Researchers from the University of California and Harvard University have designed a 3-D printed robot that combines the durability of its soft parts with the stability of its harder pieces. The UFO-shaped tiny robot can leap 30 times without help from a computer or external power supply and can jump up to six times its body height.
Engineers explained that the combo between soft and hard in the robot’s bodywork is the secret that makes it such an efficient jumper. The designers said that they were inspired to make the robot by nature.
Soft robots are extremely popular nowadays especially because they last longer, are scratch-resistant, and are less likely to damage the objects, animals, and humans around them.
Yet, you cannot made a robot entirely out of soft material and expect it to be stable enough to obey your every command. The jumper robot’s internal motor, sensors and batteries are made of hard parts, engineers noted. The team explained that although soft robotics aims at creating an entirely soft robot, “for practical reasons” current soft robots have also rigid material within them.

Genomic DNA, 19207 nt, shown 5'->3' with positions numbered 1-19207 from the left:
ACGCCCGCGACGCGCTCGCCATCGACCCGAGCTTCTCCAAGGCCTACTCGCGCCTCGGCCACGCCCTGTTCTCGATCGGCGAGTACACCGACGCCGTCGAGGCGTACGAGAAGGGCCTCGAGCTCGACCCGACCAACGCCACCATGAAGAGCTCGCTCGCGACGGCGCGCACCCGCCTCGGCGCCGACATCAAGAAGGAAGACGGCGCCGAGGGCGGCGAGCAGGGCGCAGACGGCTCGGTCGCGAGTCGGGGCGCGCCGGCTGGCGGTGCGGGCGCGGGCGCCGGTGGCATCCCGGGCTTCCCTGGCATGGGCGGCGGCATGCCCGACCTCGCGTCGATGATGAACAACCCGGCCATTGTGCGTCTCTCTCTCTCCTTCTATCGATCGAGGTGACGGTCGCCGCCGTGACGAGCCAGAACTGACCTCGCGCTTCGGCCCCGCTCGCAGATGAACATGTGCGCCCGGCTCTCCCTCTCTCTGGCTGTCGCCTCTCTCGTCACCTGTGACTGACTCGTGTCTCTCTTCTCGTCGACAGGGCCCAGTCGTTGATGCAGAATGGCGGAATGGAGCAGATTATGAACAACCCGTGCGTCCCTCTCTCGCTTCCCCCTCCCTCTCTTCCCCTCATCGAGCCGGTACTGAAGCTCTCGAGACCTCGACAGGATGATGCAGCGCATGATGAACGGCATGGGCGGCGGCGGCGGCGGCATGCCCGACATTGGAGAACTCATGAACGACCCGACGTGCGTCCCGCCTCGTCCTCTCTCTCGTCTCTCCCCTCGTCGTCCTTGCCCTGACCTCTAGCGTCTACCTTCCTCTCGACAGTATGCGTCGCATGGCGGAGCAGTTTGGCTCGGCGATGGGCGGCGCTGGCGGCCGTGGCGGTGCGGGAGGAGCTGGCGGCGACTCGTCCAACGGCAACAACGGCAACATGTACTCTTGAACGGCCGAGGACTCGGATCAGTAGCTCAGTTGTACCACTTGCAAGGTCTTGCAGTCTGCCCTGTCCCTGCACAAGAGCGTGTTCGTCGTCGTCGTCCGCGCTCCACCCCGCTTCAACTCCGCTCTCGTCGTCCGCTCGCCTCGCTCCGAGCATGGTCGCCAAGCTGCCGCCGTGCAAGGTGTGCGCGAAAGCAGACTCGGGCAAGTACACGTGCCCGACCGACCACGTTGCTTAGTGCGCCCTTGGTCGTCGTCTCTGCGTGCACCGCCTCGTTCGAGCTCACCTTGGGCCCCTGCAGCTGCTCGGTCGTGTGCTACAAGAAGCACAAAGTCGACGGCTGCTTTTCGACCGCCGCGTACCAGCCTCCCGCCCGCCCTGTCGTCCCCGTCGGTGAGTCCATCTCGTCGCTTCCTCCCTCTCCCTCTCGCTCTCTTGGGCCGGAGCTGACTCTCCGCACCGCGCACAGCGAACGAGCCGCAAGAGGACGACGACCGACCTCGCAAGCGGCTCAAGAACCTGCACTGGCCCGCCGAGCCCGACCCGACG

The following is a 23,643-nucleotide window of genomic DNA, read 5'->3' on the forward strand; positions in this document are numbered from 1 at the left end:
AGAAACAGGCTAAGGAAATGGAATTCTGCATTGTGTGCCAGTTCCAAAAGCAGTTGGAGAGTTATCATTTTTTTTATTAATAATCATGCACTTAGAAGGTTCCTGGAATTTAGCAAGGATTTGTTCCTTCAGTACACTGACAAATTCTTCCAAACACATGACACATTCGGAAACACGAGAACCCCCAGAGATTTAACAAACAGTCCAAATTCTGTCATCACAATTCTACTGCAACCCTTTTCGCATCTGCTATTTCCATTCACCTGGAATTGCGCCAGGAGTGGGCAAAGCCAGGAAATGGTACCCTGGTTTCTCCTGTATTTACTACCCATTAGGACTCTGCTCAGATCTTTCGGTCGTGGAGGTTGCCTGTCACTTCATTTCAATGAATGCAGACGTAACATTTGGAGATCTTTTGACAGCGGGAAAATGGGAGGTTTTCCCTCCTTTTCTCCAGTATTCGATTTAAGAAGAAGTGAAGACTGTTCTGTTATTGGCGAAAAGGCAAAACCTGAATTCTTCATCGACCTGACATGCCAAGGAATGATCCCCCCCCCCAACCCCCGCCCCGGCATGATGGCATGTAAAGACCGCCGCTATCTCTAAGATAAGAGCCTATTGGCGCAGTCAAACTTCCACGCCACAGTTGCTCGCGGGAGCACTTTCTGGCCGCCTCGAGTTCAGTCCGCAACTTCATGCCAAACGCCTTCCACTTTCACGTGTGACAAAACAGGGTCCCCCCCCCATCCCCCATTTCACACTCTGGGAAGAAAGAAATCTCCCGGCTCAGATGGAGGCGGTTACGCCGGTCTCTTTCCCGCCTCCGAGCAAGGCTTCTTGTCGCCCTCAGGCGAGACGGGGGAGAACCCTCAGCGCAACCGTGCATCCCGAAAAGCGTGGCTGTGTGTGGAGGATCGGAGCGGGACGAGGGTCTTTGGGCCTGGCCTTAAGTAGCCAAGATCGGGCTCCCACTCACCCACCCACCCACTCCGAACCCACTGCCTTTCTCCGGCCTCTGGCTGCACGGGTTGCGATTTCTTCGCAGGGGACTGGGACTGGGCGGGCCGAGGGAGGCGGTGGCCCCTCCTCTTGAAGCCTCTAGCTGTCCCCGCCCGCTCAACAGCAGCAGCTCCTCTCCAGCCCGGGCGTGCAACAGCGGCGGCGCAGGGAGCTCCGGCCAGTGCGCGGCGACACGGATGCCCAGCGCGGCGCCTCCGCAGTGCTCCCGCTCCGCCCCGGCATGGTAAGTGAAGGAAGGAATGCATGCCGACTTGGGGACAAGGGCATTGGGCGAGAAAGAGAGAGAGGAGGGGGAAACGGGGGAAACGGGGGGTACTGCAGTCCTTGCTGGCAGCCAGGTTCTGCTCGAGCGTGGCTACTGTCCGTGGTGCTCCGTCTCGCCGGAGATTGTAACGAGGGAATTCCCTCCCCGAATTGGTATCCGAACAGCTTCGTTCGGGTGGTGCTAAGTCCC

Nevertheless, this soft robot manages to “marry the hard and soft” in the most organic way to date. It is not just another prototype designed to mix the two materials until a better prototype comes in. It is designed to get the best of both worlds, its makers argued.
Harvard engineers also explained that they drew their inspiration from mussels. The tiny animals gradually turn their bodies rigid when they try to push against an object. Otherwise they remain as squishy as they can get. The robot jumper also turns from soft to hard when performing a jump, the team noted.
The bot is made of two hemispheres. The upper one is more rigid and can go from soft to stiff within nine stages of stiffness around a solid center. The bottom, on the other hand, is soft and acts like a balloon when the oxygen and butane that fuel the robot ignite and make the bot leap. The upper hemisphere helps the jump to be more efficient and the sturdier the device is the most effective jumper it could become. But softness plays a crucial role because it shields the tiny root from dangerous collisions.
Additionally, the bottom part helps the robot land so softly that you can virtually hear it saying ‘boop!”
Image Source: Atmel (blog)